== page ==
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Your Prompt Response – Logline Chart

I like story prompts.

I know, I know. There’s something innately cheesy about many of them. But I do like my fair share of cheese. What I like about story prompts is the improvisational, collaborative nature, your ability to get writing without tying in your own validity as a creative-type to the idea, and an end product that wouldn’t have otherwise been possible were you and your loner brain to take a stab at it.

I know the purists among you bristle at the idea of writing, painting or crafting anything that didn’t come exclusively from your own head, but let’s be honest. If you’re not plagiarizing the tried-and-true tropes of the ancient masters of storytelling, you’re ripping off life itself. In that regard, story prompts can merely serve as another thing apart from yourself that gets you going in the right direction.

Periodically, Holistic Storyteller will provide fresh story prompts for the stumped among you. Even tangible cheese can do a whole lot more for your creative career than not-yet-actualized genius ever will. With this exercise, I’m ripping off a popular formula among the social media masses. You know the one where your birthdate determines the answer you seek? That’s how we’ll start.

Instead of finding out burning existential questions like “What’s your superhero’s pet’s hometown?” the response you piece together will provide a logline for your next brilliant story.

Check out the prompt chart here.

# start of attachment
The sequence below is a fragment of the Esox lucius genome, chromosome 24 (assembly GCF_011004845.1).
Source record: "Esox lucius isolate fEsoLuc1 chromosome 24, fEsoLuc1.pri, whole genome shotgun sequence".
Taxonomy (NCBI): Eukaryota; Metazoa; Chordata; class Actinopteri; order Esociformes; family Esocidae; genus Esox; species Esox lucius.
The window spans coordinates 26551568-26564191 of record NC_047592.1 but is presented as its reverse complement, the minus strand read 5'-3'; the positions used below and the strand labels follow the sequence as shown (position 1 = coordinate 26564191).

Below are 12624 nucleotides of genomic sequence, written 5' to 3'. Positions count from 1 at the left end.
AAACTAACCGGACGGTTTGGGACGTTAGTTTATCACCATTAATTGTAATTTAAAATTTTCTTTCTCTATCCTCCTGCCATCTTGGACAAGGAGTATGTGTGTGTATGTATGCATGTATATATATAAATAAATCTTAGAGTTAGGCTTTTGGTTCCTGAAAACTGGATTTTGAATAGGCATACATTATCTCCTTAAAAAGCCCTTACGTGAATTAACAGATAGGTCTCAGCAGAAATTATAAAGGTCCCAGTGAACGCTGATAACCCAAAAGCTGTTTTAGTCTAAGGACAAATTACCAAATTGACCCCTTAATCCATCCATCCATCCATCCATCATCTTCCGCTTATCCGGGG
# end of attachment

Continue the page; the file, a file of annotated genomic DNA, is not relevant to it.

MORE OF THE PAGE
For instance, my birthday is June 19, 1981 (which means I expect truckloads of gifts now that you’ve got time to add it to your calendar). If I follow the formula in my story prompt printable, I come up with a logline that goes:

“In a world of sandals, sand and sorcery, a hero characterized by arrogance and self-absorption is endangered by a scientific discovery.”

Of course, something that vague won’t land me a spec script deal with Warner Bros. anytime soon, but the ambiguous description gives you room to add your own twists and original details within the core concept. (Incidentally, if you want a wonderful source on crafting loglines, Dave Trottier’s indispensable The Screenwriter’s Bible offers the best comprehensive breakdown I’ve found.)

So go ahead and humor me (hackneyed “in a world” intro and all). Take your favorite creative medium and turn your new logline into something great. Share in the comments sections below what you come up with, whether it’s a painting that resulted, a brief summary of your story, or a snippet of flash fiction you posted on Twitter. (If you do post on Twitter, I encourage you to use the #HoSto hashtag so we can keep the conversation going together.)

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About the Author Mark Ezra Stokes

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